Our short film, Despers USA is screening at Rooftop films on June 29th, and theDespers are performing!
Be sure to check it out - they transport you into a trance!
Otherwise, I&#8217;m currently in Cyprus working on my first feature films and so the posts are lessfrequent but are nevertheless coming&#8230;I will be posting some interesting stuff over the summer.
In the meantime,One of my new all time favorite films 5 Broken Cameras.Absolutely ingenius, done jointly by a Palestinian and an Israeli director.It&#8217;s conveys the problems as you have never seen it before, cleverly and emotionally structured.Brilliant editing too.
Find it!

It’s been a super busy year so far. Since last year I’ve been working with Benjamin Moylen on a short film that addresses schizophrenia. It’s not finally complete, in its 13 minutes of length. Here is a very small excerpt from a the film. Ben is a character portrait of a person living with schizophrenia. The film addresses behaviors and challenges associated with the condition and illustrates how it is channelled into an artistic process.


I was lucky to have lots of advice and assistance on the film namely from the Brooklyn Filmmakers Collective, my comrades from Hunter’s IMA MFA Program and the brilliant Laura Poitras.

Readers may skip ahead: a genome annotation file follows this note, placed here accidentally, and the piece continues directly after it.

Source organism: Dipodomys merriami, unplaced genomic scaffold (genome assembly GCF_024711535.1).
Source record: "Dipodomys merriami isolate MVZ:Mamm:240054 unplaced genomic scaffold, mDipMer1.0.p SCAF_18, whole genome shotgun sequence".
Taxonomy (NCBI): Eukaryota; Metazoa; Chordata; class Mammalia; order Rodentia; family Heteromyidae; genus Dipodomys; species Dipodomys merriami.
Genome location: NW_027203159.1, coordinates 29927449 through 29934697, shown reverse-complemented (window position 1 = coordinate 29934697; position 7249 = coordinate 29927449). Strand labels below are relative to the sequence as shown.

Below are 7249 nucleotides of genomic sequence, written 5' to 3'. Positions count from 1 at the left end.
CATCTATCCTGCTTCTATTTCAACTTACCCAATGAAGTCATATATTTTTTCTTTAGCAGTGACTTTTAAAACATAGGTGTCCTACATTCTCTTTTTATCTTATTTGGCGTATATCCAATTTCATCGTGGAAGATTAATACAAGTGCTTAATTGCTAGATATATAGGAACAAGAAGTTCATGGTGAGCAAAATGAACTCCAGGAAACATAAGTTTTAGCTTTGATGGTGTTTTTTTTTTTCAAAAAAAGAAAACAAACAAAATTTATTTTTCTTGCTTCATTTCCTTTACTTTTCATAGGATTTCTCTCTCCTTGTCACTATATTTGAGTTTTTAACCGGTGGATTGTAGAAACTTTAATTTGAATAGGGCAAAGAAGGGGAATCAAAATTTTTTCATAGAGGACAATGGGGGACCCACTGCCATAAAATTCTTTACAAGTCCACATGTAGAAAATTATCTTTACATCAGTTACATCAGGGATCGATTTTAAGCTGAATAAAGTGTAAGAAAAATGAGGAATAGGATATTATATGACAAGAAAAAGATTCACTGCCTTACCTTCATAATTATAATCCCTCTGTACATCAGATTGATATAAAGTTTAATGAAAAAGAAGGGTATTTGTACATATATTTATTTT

You might enjoy the teaser ::: http://vimeo.com/45010218

On a filmic note :::
Yes, I’m late with this one…but…Michael Haneke's Cache is a must see, (he also just won Palme d’Or at Cannes for his new film Amour)
Brilliantly constructed, it investigates social infrastructures as a direct result of of French colonial practices and
how these translate into the modernity as social tensions, immigration intolerance, phobia of the outsider and pseudo liberalism…
all this through a window of a guilty conscious of the protagonist.

Here’s an interesting interview with the director.
An insightful quote from it :::
In all of my films, I try to fuel mistrust in our faith in reality. We know nothing about the world, except the things we have experienced directly. And we can examine these things. But everything else we experience through the media. And this functions like Chinese whispers, a piece of information is related from one person to the next. You only have to look at what Bush does with that. I see it as my aesthetic duty to reflect this. It’s no coincidence that post-War literature signalled the end of classical narrative literature. It came from the experience of fascism, and the same applies to film.

Enjoy.

May 14